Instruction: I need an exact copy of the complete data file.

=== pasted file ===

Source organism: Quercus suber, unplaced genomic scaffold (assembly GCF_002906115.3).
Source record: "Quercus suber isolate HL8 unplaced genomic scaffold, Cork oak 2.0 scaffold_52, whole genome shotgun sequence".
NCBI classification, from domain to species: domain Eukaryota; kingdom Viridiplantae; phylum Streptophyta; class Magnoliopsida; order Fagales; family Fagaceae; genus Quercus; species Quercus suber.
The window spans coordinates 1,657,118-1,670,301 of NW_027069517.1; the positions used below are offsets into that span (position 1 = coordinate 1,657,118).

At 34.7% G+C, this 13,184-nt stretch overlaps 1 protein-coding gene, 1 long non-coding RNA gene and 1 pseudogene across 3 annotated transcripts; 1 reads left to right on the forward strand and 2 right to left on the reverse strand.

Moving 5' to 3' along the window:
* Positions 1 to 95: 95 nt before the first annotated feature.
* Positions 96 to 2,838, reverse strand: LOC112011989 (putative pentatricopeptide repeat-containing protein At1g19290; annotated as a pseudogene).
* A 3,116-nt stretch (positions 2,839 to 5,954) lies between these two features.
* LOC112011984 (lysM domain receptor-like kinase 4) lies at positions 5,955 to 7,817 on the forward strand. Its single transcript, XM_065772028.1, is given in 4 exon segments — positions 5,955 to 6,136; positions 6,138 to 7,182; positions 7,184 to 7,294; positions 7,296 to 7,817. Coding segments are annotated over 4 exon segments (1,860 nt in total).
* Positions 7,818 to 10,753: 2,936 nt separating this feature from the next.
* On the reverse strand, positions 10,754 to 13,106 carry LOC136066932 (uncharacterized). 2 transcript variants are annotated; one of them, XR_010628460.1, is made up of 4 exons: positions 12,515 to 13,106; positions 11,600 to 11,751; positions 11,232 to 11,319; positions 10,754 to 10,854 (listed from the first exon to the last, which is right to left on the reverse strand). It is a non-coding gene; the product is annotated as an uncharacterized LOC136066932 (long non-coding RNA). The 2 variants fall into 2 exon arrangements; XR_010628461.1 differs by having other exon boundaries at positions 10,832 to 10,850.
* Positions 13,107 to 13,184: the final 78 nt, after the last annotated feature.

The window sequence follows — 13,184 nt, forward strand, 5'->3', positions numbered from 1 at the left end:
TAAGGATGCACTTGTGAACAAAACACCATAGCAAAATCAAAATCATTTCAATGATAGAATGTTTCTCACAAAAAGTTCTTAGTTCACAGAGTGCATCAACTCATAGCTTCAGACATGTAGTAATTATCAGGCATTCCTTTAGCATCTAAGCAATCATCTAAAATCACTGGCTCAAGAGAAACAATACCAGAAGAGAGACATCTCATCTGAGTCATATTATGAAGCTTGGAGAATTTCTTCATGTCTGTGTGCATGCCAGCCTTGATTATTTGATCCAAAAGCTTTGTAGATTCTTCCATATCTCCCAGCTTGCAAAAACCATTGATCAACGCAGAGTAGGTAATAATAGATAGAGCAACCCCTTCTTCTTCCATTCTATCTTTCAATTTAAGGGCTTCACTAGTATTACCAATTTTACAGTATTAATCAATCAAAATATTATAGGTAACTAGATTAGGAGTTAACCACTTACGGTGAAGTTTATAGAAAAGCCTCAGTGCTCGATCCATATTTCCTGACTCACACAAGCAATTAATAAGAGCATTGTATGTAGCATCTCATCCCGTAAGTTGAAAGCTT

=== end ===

Source organism: Quercus suber, unplaced genomic scaffold (assembly GCF_002906115.3).
Source record: "Quercus suber isolate HL8 unplaced genomic scaffold, Cork oak 2.0 scaffold_52, whole genome shotgun sequence".
NCBI classification, from domain to species: domain Eukaryota; kingdom Viridiplantae; phylum Streptophyta; class Magnoliopsida; order Fagales; family Fagaceae; genus Quercus; species Quercus suber.
The window spans coordinates 1,657,118-1,670,301 of NW_027069517.1; the positions used below are offsets into that span (position 1 = coordinate 1,657,118).

At 34.7% G+C, this 13,184-nt stretch overlaps 1 protein-coding gene, 1 long non-coding RNA gene and 1 pseudogene across 3 annotated transcripts; 1 reads left to right on the forward strand and 2 right to left on the reverse strand.

Moving 5' to 3' along the window:
* Positions 1 to 95: 95 nt before the first annotated feature.
* Positions 96 to 2,838, reverse strand: LOC112011989 (putative pentatricopeptide repeat-containing protein At1g19290; annotated as a pseudogene).
* A 3,116-nt stretch (positions 2,839 to 5,954) lies between these two features.
* LOC112011984 (lysM domain receptor-like kinase 4) lies at positions 5,955 to 7,817 on the forward strand. Its single transcript, XM_065772028.1, is given in 4 exon segments — positions 5,955 to 6,136; positions 6,138 to 7,182; positions 7,184 to 7,294; positions 7,296 to 7,817. Coding segments are annotated over 4 exon segments (1,860 nt in total).
* Positions 7,818 to 10,753: 2,936 nt separating this feature from the next.
* On the reverse strand, positions 10,754 to 13,106 carry LOC136066932 (uncharacterized). 2 transcript variants are annotated; one of them, XR_010628460.1, is made up of 4 exons: positions 12,515 to 13,106; positions 11,600 to 11,751; positions 11,232 to 11,319; positions 10,754 to 10,854 (listed from the first exon to the last, which is right to left on the reverse strand). It is a non-coding gene; the product is annotated as an uncharacterized LOC136066932 (long non-coding RNA). The 2 variants fall into 2 exon arrangements; XR_010628461.1 differs by having other exon boundaries at positions 10,832 to 10,850.
* Positions 13,107 to 13,184: the final 78 nt, after the last annotated feature.

The window sequence follows — 13,184 nt, forward strand, 5'->3', positions numbered from 1 at the left end:
TAAGGATGCACTTGTGAACAAAACACCATAGCAAAATCAAAATCATTTCAATGATAGAATGTTTCTCACAAAAAGTTCTTAGTTCACAGAGTGCATCAACTCATAGCTTCAGACATGTAGTAATTATCAGGCATTCCTTTAGCATCTAAGCAATCATCTAAAATCACTGGCTCAAGAGAAACAATACCAGAAGAGAGACATCTCATCTGAGTCATATTATGAAGCTTGGAGAATTTCTTCATGTCTGTGTGCATGCCAGCCTTGATTATTTGATCCAAAAGCTTTGTAGATTCTTCCATATCTCCCAGCTTGCAAAAACCATTGATCAACGCAGAGTAGGTAATAATAGATAGAGCAACCCCTTCTTCTTCCATTCTATCTTTCAATTTAAGGGCTTCACTAGTATTACCAATTTTACAGTATTAATCAATCAAAATATTATAGGTAACTAGATTAGGAGTTAACCACTTACGGTGAAGTTTATAGAAAAGCCTCAGTGCTCGATCCATATTTCCTGACTCACACAAGCAATTAATAAGAGCATTGTATGTAGCATCTCATCCCGTAAGTTGAAAGCTT